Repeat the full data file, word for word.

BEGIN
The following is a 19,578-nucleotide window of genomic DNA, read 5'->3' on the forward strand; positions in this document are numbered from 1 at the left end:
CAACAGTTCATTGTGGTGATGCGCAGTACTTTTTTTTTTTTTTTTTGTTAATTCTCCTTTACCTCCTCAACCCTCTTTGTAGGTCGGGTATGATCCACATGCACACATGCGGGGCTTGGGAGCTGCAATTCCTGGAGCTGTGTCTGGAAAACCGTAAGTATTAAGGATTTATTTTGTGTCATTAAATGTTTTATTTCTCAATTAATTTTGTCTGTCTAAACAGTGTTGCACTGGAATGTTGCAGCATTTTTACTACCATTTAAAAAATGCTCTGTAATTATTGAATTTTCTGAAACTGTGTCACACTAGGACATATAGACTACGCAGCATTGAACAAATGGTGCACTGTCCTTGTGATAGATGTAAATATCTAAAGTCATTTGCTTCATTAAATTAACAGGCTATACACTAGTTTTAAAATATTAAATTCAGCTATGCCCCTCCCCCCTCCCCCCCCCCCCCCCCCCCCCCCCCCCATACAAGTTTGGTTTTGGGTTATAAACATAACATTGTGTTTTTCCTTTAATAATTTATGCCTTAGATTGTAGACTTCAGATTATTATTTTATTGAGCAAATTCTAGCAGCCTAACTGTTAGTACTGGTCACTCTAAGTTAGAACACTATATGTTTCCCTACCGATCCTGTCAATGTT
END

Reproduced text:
The following is a 19,578-nucleotide window of genomic DNA, read 5'->3' on the forward strand; positions in this document are numbered from 1 at the left end:
CAACAGTTCATTGTGGTGATGCGCAGTACTTTTTTTTTTTTTTTTTGTTAATTCTCCTTTACCTCCTCAACCCTCTTTGTAGGTCGGGTATGATCCACATGCACACATGCGGGGCTTGGGAGCTGCAATTCCTGGAGCTGTGTCTGGAAAACCGTAAGTATTAAGGATTTATTTTGTGTCATTAAATGTTTTATTTCTCAATTAATTTTGTCTGTCTAAACAGTGTTGCACTGGAATGTTGCAGCATTTTTACTACCATTTAAAAAATGCTCTGTAATTATTGAATTTTCTGAAACTGTGTCACACTAGGACATATAGACTACGCAGCATTGAACAAATGGTGCACTGTCCTTGTGATAGATGTAAATATCTAAAGTCATTTGCTTCATTAAATTAACAGGCTATACACTAGTTTTAAAATATTAAATTCAGCTATGCCCCTCCCCCCTCCCCCCCCCCCCCCCCCCCCCCCCCCCATACAAGTTTGGTTTTGGGTTATAAACATAACATTGTGTTTTTCCTTTAATAATTTATGCCTTAGATTGTAGACTTCAGATTATTATTTTATTGAGCAAATTCTAGCAGCCTAACTGTTAGTACTGGTCACTCTAAGTTAGAACACTATATGTTTCCCTACCGATCCTGTCAATGTT